“You don’t know the difficulties that we face with elephants every day, we can’t get a good harvest from our crops, our incomes are destroyed and we can’t even go to the town because of elephants in the corridor,” the men said. They continued to tell him their grievances with elephants giving several examples. Chandima responded by explaining that shooting elephants was not the solution. By this time they had calmed down and were not as aggressive. Finally they told Chandima, “Because of you, we are not going to kill this elephant, we know about you and the SLWCS, and the work the society had done to help people to protect themselves from elephants.”
After he had convinced the farmers to leave the elephant alone, Chandima told them that the SLWCS would try to speak to the Department of Wildlife Conservation to resolve their problems. The men asked Chandima to speak on their behalf to the Wildlife Department and obtain thunder flashes for farmers to chase elephants from their fields. Chandima had said he would do his best to arrange a meeting with the Wildlife Department to discuss all these issues and concerns.

Chandima had spent over 45 minutes persuading the men not to shoot the bull elephant that evening. The rest of the group in the tree hut had been terribly worried and had even called the field house asking them to come immediately! Chandima says, initially he was afraid too, and that is why he didn’t get down from the tree hut, since the men had a gun and were also under the influence of liquor.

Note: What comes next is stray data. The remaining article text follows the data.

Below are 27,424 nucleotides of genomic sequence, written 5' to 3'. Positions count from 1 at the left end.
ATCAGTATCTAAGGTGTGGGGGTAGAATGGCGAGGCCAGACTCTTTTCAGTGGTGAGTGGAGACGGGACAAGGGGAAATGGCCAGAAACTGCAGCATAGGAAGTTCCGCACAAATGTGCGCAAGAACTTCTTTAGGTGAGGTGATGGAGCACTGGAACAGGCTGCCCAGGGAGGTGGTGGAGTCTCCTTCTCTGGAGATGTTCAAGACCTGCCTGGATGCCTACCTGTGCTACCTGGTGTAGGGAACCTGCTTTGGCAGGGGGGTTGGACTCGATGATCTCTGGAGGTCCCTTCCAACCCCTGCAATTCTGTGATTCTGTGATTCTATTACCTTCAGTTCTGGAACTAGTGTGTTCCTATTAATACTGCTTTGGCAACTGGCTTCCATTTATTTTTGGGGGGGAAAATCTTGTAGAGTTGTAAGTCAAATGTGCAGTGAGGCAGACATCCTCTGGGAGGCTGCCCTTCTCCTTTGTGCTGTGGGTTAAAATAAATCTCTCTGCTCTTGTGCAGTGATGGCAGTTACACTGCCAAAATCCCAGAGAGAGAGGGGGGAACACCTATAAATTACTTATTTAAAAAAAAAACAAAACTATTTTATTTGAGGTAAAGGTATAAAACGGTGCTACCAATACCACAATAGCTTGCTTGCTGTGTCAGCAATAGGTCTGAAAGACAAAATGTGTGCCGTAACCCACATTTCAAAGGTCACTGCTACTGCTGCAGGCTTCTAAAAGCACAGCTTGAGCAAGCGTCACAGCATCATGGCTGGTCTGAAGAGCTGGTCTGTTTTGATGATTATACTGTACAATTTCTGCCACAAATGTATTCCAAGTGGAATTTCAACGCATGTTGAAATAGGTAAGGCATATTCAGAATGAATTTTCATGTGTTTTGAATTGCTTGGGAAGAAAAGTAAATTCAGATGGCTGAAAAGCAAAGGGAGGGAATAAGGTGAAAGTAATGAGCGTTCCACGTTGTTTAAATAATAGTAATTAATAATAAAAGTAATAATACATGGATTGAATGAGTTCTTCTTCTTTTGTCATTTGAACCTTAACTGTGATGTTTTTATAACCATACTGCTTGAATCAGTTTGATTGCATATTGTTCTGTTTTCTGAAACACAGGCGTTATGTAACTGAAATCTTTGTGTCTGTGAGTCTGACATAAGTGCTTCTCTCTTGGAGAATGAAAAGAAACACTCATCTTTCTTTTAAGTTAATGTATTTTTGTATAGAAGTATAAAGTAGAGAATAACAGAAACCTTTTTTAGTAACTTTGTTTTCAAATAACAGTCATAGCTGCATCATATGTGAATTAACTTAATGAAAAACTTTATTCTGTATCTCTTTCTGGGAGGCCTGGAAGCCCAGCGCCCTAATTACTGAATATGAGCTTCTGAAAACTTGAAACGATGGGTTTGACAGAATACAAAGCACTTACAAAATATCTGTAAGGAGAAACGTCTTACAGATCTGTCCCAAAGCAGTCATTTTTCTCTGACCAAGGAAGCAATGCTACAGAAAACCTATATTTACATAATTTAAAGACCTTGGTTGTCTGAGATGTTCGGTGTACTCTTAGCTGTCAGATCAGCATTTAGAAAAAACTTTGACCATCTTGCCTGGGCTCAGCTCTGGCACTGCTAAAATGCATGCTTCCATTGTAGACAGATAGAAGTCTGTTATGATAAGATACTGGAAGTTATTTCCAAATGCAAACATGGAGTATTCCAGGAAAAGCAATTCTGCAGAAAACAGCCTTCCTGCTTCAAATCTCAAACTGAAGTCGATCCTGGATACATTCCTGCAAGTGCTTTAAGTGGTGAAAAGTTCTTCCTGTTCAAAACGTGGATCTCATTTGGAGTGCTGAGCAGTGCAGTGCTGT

Working for the SLWCS since 2005 this was one of the most unforgettable moments for Chandima. What he did that evening to save the elephant’s life called for fortitude, heroism, passion and caring that surpassed the mere call of duty of a conservationist or of a civic minded individual.

As Chandima and the volunteers left the tree hut, a herd of 15 elephants appeared from the forest. As they drove down the road the bull whose life was saved had come on to the road, perhaps wanting to thank Chandima for saving him from a horrendous death that day!
As a solution to this problem the Sri Lanka Wildlife Conservation Society is now looking into providing the villagers with a bus service -probably the first elephant friendly bus service in the world.

SLWCS: Living in the conflict

For 18 years the Sri Lanka Wildlife Conservation Society (www.SLWCS.com) has been working in Wasgamuwa to develop measures that would help to turn human-elephant conflict into co-existence. The SLWCS was the first to apply the concept of erecting solar powered electric fences around villages rather than around national parks. The first pioneering fence is still functioning after 18 years.

Since the society introduced this concept the Department of Wildlife Conservation, other conservationists and NGOs are using it in their efforts to mitigate human-elephant conflicts. The SLWCS has also been living in the conflict for more than a decade and half observing the damage people and elephants inflict on each other and doing its best to develop measures to address them.